Higgins: Wasn’t it the economy dummy?Written by Tim Higgins | | firstname.lastname@example.org
The Election of 2012 has been over for three months, but evidently its message has already been largely forgotten, especially by those who were running for office. Going into that election, it seemed clear that most running for office were clear as to the nation’s issues: unemployment rates were too high, deficits were growing far too quickly, and the national economy was growing far too slowly. Those newly elected once again promised to make these issues their ‘number one priority’.
Well the election is over, and what’s the government’s priority now? Instead of the economy, the debate is about creating comprehensive immigration law. When it’s not centered on our undocumented residents, it’s about adding to the documentation (and restriction) involved with purchasing a gun or the number of bullets it can contain. Soon-to-be-departing head of the Department of Defense Leon Panetta put his distraction in the mix by announcing that women would now be using many of those weapons in active combat situations. When the subject of who gets to buy or use a gun is temporarily set aside, who gets to marry takes center stage. While all of these are discussions worth having, none of them seem to have anything to do with the originally stated number one priority. So what have those in Washington DC done about it?
Well, they once more punted the President’s court of last resort from the Budget Control Act of 2011 (Sequestration), from January of 2013 to March. In fact, the President just announced that he’d like to see it punted down the road a few more months to get a deal that they haven’t been able to reach in two years. Speaking of the Commander in Chief, the subject of the budget is evidently so important to him that he failed for the fourth time in five years to submit his own budget to Congress before the mandated deadline for doing so. Such a failure might be seen as serious, except that the President’s past budgets seem to be considered far less so. His 2012 effort was such a resounding success in fact, that it received a bi-partisan rejection of 99-0. As pitiable as that performance might seem to the addressing a stated number one issue, the Democratically-controlled Senate has performed even worse, having failed to adopt a budget resolution since April 29th of 2009.
But hey, it’s easy to understand how the party in power could get distracted over the last four years. After all, in spite of their own stated belief that we’re dealing with the worst economy since the Great Depression; it was more important to pass Health Care reform that’s becoming a greater drain on it, auto bailouts that ignored conventional bankruptcy law to protect unions, and the Dodd-Frank bank regulations that would do nothing in the future to prevent the cause of the economic downturn. Of course after years of wrangling, the government did finally agree to ending part of the Bush Tax Rates, but the revenue generated by their effort is likely to equal between five and ten percent of the annual deficits of each of the last four years (but not this year, because Congress just approve spending its equivalent in Hurricane Sandy relief).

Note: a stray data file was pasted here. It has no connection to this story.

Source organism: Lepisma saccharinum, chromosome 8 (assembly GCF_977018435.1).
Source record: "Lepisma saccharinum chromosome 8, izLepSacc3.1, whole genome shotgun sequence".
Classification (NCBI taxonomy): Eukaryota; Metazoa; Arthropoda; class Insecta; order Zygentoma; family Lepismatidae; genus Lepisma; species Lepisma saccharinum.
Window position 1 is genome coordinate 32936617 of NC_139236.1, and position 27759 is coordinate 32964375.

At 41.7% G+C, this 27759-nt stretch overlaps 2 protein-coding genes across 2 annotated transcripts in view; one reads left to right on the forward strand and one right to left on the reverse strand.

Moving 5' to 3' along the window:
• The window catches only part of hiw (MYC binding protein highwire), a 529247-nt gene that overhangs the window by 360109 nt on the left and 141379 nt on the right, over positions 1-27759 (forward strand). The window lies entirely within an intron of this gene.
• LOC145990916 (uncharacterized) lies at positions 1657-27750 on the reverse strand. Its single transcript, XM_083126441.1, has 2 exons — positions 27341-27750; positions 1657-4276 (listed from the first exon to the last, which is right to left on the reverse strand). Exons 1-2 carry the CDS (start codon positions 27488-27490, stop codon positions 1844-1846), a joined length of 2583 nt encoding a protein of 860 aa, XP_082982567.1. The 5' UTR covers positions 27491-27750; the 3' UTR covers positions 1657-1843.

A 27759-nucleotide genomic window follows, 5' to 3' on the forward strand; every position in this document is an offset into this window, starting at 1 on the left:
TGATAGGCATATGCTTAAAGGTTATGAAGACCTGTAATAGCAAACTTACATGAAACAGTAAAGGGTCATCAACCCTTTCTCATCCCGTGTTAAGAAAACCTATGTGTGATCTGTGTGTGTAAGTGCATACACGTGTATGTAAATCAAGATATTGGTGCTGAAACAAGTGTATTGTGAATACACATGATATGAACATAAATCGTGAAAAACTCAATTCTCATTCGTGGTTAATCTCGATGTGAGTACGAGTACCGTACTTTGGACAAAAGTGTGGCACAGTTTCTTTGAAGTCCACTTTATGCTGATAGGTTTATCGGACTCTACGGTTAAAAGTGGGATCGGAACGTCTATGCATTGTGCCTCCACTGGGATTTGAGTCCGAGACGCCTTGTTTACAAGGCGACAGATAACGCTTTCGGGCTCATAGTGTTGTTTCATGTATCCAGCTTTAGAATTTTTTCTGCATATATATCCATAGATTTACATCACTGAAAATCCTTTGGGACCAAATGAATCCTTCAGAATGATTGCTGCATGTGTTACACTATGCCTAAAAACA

Never mind all of that however. In spite of the fact that Democrats control both the White House and the Senate, the fact that this supposed top issue in the nation has not been addressed on more than a temporary basis appears to be the fault of a Republican party that hasn’t been in power since 2007. This isn’t to say that Republicans have covered themselves in glory over the same period, they can hardly be held responsible the failure to show even less backbone than they have since losing the White House. Neither can their timid resistance be held as an excuse for the failure in leadership in both the Senate and the White House.
Maybe I’ve just got this all wrong however. Maybe there’s a secret Democratic strategy to solve the problems of unemployment, the deficit, and the economy by doing no more than they have in the past … paying them no more than lip service. It appeared to work for them in 2012, so perhaps it will prove equally useful for 2014. Then again, maybe now that the election of 2012 is now over, they’ve simply forgotten the question. So paraphrasing the years of Democratic hero and former president Bill Clinton: “Wasn’t it the Economy Dummy?”